The key is, as you mentioned, not to be awkward about it. Finding a conversation starter probably isn't impossible, though it may be difficult in some circumstances. Once the conversation is going, then you can tease little bits of information out of him/her such as my friend and his now-wife did, regarding background, where they're from etc - and then you can go the slightly more traditional route of finding a mutual go-between, which given the nature of Jewish geography, shouldn't be utterly impractical or impossible.

    Not freaking out is definitely key as well. True, this strange guy is talking to you, but people are often in scenarios where this happens every now and then. I've had conversations with random people when I was working at a YU event, in the airport after they noticed my kippah, tzitzis, or saw me davening in the corner. Just be polite, civilized, and respond in kind in a casual, but not off-putting fashion.

    I don't think it's advisable for any guy to ask for a number or a date on the spot after a short conversation like that. Going the behind-the-scenes way like my friend's wife did works, but I would be hard pressed to figure out a way to sort of mutually say both of you are interested in seeing each other again at that moment. It'd be entirely different if you ate together during a Shabbos meal or some other significant, several-hour-long occasion where you've had a chance to build up more of a friendly acquaintance (and you can use your hosts as a go-between/researcher/whatever anyway).

    Of course, this is all observational/theoretical. Although I did develop some close-ish friendships with girls during my time in NCSY in high school, I did not date (or marry, lol) any of them.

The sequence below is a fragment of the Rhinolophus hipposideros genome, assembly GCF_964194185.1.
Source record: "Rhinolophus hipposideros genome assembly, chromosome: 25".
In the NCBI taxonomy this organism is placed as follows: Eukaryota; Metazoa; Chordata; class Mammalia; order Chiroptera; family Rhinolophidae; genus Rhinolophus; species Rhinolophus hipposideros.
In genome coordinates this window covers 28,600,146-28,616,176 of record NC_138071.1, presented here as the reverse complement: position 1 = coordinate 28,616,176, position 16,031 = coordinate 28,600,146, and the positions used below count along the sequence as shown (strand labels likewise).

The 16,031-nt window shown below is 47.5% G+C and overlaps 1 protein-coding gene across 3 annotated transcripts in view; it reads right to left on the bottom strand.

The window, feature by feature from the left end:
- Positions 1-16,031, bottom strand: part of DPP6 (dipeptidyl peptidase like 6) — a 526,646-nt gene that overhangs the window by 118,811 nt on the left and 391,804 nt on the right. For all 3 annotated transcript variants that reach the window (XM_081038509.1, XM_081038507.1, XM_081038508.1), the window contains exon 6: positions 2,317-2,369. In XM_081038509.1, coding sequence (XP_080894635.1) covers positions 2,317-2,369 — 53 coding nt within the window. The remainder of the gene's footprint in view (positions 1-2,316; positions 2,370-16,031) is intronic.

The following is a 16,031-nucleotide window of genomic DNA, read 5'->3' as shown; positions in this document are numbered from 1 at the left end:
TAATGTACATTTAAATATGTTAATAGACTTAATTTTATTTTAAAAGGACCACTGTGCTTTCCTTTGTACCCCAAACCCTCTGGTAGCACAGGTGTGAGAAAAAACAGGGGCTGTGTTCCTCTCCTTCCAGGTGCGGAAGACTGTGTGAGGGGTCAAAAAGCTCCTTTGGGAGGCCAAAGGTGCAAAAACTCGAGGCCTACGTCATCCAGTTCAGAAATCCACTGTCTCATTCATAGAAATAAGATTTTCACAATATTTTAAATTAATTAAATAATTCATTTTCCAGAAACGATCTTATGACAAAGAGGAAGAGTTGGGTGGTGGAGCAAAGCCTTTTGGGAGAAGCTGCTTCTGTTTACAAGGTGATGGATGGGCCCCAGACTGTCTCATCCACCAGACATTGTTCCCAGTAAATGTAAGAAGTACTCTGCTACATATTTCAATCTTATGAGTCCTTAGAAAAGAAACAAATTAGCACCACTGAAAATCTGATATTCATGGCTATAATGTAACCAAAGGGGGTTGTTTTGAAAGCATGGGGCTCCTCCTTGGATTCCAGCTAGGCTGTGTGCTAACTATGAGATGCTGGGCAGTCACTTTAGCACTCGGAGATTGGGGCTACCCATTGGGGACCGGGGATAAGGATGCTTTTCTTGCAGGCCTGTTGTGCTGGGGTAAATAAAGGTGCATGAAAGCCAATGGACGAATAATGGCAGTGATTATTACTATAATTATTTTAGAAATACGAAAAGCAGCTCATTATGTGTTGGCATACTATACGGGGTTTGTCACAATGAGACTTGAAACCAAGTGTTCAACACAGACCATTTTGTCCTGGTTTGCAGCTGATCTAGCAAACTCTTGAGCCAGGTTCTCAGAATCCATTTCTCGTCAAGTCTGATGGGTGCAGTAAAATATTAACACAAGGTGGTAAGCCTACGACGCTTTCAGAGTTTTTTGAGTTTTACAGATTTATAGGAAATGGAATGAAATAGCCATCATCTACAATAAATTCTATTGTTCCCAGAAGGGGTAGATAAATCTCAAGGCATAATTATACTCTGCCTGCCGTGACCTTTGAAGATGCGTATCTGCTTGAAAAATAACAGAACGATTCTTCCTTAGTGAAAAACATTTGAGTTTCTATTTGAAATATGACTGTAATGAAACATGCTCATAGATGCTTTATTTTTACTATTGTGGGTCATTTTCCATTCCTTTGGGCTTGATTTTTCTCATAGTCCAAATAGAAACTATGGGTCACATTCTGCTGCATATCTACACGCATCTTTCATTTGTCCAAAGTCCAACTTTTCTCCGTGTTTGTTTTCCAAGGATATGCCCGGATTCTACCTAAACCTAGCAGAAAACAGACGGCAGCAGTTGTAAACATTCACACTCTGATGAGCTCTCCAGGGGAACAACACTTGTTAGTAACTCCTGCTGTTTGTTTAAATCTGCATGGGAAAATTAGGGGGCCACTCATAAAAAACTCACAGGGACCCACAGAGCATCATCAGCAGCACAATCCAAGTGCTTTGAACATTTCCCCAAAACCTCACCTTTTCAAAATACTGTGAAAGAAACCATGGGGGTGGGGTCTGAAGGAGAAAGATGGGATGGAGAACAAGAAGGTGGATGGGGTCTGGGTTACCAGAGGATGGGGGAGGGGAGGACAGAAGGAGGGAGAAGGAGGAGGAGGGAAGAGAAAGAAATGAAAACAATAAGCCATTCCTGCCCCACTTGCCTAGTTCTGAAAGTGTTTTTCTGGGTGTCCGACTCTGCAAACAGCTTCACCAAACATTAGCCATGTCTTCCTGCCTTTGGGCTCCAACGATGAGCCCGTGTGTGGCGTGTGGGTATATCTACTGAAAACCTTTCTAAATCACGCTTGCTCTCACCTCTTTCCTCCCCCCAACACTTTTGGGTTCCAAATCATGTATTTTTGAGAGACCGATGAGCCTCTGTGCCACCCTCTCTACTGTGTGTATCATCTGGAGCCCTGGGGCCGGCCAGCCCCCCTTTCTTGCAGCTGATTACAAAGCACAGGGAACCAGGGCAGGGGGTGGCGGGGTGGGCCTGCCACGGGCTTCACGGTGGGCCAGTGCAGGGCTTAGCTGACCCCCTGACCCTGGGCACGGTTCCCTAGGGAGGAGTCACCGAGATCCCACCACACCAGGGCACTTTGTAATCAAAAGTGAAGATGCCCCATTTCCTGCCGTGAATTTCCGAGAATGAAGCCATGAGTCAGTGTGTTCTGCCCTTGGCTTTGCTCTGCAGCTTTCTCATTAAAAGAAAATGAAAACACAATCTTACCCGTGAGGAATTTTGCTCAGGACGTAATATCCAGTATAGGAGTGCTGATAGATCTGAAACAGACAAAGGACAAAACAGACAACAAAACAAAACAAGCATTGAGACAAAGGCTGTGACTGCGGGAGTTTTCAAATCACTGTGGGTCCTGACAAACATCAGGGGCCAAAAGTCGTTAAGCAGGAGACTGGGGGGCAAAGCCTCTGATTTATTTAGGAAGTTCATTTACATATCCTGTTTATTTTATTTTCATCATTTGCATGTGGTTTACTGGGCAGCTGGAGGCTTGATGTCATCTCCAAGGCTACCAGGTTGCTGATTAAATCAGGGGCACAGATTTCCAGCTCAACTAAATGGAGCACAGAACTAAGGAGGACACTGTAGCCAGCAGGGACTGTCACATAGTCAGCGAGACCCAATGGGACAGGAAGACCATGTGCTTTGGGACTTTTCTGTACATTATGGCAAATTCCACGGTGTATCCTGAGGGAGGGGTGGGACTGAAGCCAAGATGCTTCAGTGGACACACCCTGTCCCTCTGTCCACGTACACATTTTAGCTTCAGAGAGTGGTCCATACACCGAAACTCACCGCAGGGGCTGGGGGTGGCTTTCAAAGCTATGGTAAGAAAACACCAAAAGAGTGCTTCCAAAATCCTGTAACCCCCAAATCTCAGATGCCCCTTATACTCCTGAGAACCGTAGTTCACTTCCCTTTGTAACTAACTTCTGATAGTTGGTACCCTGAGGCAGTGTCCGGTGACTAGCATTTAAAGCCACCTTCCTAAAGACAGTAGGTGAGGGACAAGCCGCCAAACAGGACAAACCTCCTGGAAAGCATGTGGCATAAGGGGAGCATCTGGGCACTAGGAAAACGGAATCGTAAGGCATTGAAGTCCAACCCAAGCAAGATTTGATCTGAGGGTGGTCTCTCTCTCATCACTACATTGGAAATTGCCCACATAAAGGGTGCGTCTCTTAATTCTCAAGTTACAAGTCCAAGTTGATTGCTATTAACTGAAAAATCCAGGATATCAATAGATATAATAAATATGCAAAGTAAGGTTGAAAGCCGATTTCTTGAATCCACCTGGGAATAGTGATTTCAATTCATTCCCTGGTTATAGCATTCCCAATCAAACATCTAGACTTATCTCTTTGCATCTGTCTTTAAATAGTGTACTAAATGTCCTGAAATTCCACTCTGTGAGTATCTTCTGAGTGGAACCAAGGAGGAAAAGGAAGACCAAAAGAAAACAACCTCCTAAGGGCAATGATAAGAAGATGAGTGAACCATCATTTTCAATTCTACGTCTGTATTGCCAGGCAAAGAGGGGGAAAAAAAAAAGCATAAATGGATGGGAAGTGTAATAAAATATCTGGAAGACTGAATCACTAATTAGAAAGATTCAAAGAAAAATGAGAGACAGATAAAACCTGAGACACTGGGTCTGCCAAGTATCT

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  6. I'm a big fan of meeting naturally! Maybe that should be a list- how I meet people (and met people). The list would include:

    1. Through my blog
    2. Various clubs at Stern/ YU - the Medical Ethics Society, the Israel Club, TAC/ SOY Shabbatons, etc
    3. NCSY!
    4. Camp Stone
    5. Through friends
    6. They are daughters/ sons of friends of my parents
    7. We started chatting in Barnes and Noble/ Starbucks/ on the subway/ at a kiddush in shul
    8. At people's weddings/ l'chaims

    But this is also easier for me because I don't see anything problematic about going up to people and saying, "Hi! I'm Chana! What's your name?"

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  7. Sefardi Gal- yes the difference in your reaction when a guy walks up and starts talking to you is whether you find him creepy or not. Random creepy non-Jewish homeless men have approached me on the subway, and let me tell you, that is not a fun experience.

    Shades of Grey- That's great that it worked for your friend! And I agree with your point about being awkward or not. I have friends who if they were ever approached by any guy (even one they might potential be interested in otherwise) they would stare him down like he landed from another planet. Whenever random people approach me, I try my best to be friendly no matter who they are, and would definitely be receptive of a frum single male.

    Chana- Wow! That's a great list. :) You have to be very outgoing to just approach people like that. I probably need to learn to get over my fear of being rejected or stared at like a lunatic. I have met some guys naturally, but either they were not interested in me or I was not interested in them or both.